The Tongass National Forest in southeastern Alaska is the largest national forest in the United States at 17 million acres (69,000 km²). Most of its area is part of the temperate rain forest WWF ecoregion, itself part of the larger Pacific temperate rain forest WWF ecoregion, and is remote enough to be home to many species of endangered and rare flora and fauna. Tongass encompasses islands of the Alexander Archipelago, fjords, glaciers, and peaks of the Coast Mountains. An international border with Canada (British Columbia) runs along the crest of the Boundary Ranges of the Coast Mountains . The forest is administered from Forest Service offices in Ketchikan.
There are local ranger district offices located in Craig, Hoonah, Juneau, Ketchikan, Petersburg, Sitka, Thorne Bay, Wrangell, and Yakutat. In July 2009, the Obama Administration approved clearcut logging on 381 acres (1.54 km2) in the remaining old growth forests of the Tongass. The Tongass National Forest is home to about 75,000 people who are dependent on the land for their livelihoods. Several Alaska Native tribes live throughout Southeast Alaska, such as the Tlingit, Haida, and Tsimshian. 31 communities are located within the forest; the largest is Juneau, the state capital, with a population of 31,000. The forest is named for the Tongass group of the Tlingit people, who inhabited the southernmost areas of the Alaska panhandle near what is now Ketchikan.
Tongass includes parts of the Northern Pacific coastal forests and Pacific Coastal Mountain icefields and tundra ecoregions. Along with a region of the Central and North Coast regions of British Columbia designated by environmental groups as the Great Bear Rainforest, Tongass is part of the "perhumid rainforest zone," and the forest is primarily made up of western red cedar, sitka spruce, and western hemlock. Tongass is Earth's largest remaining temperate rainforest. The terrain underlying Tongass is divided between karst (limestone rock, well-drained soil, and many caves), and granite (poorly drained soil).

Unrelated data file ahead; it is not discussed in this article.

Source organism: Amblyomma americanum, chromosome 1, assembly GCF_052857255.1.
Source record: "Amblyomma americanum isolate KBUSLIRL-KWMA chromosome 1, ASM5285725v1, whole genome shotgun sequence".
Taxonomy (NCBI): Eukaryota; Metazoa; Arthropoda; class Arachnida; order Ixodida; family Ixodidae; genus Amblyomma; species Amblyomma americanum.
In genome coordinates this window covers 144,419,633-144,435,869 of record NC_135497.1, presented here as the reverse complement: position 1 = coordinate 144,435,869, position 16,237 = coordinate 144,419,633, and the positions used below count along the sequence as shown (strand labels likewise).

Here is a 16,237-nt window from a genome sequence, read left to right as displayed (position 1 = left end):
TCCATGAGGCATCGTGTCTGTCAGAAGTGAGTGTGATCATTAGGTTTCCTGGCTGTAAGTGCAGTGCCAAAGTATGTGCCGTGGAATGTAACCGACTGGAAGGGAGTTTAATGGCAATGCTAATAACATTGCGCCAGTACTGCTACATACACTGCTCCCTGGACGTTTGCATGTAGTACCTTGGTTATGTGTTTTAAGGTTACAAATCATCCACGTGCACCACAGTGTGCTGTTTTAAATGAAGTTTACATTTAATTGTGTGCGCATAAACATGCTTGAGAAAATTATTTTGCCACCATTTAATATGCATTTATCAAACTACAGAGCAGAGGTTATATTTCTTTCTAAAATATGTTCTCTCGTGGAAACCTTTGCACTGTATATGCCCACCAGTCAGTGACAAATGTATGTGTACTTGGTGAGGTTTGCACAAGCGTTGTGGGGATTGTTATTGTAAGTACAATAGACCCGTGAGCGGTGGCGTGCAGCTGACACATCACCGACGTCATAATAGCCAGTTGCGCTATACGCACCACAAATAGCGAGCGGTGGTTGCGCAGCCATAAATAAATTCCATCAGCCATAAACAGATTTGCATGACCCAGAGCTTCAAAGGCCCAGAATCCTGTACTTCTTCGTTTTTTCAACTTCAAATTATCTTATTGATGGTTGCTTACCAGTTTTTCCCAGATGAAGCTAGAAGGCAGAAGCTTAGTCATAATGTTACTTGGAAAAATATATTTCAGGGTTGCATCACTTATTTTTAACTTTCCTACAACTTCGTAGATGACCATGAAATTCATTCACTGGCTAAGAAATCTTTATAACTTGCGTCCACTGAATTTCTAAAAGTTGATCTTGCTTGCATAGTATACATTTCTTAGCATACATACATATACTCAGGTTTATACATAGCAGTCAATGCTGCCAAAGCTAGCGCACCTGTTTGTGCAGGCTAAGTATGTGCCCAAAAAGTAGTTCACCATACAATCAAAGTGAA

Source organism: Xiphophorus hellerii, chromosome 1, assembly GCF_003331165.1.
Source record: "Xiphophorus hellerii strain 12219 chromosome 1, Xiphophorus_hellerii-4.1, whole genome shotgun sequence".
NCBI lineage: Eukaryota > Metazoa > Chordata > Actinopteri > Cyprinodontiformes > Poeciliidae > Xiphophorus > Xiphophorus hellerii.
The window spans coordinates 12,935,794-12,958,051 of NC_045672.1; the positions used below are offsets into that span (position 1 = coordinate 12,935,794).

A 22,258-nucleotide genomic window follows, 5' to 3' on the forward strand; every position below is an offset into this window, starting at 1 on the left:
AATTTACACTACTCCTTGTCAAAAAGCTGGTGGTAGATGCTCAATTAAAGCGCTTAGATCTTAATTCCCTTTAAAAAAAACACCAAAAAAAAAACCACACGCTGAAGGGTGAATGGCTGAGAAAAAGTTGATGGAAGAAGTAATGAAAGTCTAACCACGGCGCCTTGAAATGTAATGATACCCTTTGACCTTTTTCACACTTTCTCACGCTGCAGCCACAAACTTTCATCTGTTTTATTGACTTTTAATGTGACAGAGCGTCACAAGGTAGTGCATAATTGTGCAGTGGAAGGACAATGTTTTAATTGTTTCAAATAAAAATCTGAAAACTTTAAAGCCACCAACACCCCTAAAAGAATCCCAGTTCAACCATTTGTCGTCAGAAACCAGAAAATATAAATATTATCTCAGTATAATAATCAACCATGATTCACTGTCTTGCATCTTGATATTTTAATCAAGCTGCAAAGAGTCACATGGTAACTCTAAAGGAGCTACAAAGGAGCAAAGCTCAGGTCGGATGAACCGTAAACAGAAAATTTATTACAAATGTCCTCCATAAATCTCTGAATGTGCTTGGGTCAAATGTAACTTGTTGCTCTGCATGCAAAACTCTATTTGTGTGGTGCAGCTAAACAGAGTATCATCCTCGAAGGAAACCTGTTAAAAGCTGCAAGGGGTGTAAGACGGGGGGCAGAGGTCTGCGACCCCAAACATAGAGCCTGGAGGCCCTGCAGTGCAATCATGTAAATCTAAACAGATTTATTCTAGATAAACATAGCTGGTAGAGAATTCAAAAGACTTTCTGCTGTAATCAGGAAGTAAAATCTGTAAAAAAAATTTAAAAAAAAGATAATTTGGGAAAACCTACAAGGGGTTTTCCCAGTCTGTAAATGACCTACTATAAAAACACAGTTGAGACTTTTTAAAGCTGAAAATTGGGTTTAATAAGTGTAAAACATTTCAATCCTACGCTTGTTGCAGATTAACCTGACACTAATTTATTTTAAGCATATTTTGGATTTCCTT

Unique and protected creatures seldom found anywhere else in North America inhabit the thousands of islands along the Alaska coast. Five species of salmon, brown and black bear, and Bald eagles abound throughout the forest. Many migratory birds spend summer months nesting among the archipelago, notably the Arctic tern. Though its land area is huge, about 40% of the Tongass is composed of wetlands, snow, ice, rock, and non-forest vegetation, while the remaining 10 million acres (40,000 km2) are forested. About 5 million acres (20,000 km2) are considered “productive old-growth”, and 4,500,000 acres (18,000 km2) of those are preserved as wilderness areas.
There are 19 designated wilderness areas within the Tongass National Forest, more than in any other National Forest. They contain over 5,750,000 acres (23,300 km2) of territory, also more than any other. From largest to smallest they are:
The Tongass National Forest offers outstanding recreation opportunities, many of which are only found in Alaska. The forest has close to one million visitors each year. Most come by cruise ship sailing through the Inside Passage of Southeast Alaska. The Forest Service provides forest interpreters and visitor programs at Mendenhall Glacier
Visitor Center in Juneau, the Discovery Center in Ketchikan and forest interpreters on the state Marine Highway ferry system in Southeast Alaska. The Mendenhall Glacier Visitor Center was the first US Forest Service visitor center built in the nation, in 1962.
The forest interpretive program on the state ferries began in the summer of 1968, making it the longest running naturalist program in the agency. There are approximately 150 rustic public recreation cabins for rent across the Tongass in remote locations, reachable by trail boat or floatplane. Many are fully accessible. There are 15 campgrounds across the forest, many in spectacular settings with views of a glacier and bald eagles. Six campgrounds offer advance reservations.
Native Corporation Lands:
Native Corporation Lands are those designated by the Alaska Native Claims Settlement Act of 1971 (ANCSA). This Act awarded approximately 148,500,000 acres (601,000 km2
) of Federal land in Alaska to private native corporations which were created under the ANCSA. 632,000 acres (2,560 km2
) of those lands were hand-picked old growth areas of the Tongass National Forest and are still surrounded by public National Forest land. These lands are now private and under the management of Sealaska, one of the native regional corporations created under the ANCSA.
Transference of public National Forest land to a privately owned corporation removes it from protection by Federal law and allows the owners to use the land in whatever way they see fit without regard to the effects of the use on surrounding lands and ecosystems. This fact has caused much controversy involving the business interests of Native Regional Corporations and the personal interests of local Native and non-Native residents of Southeastern Alaska.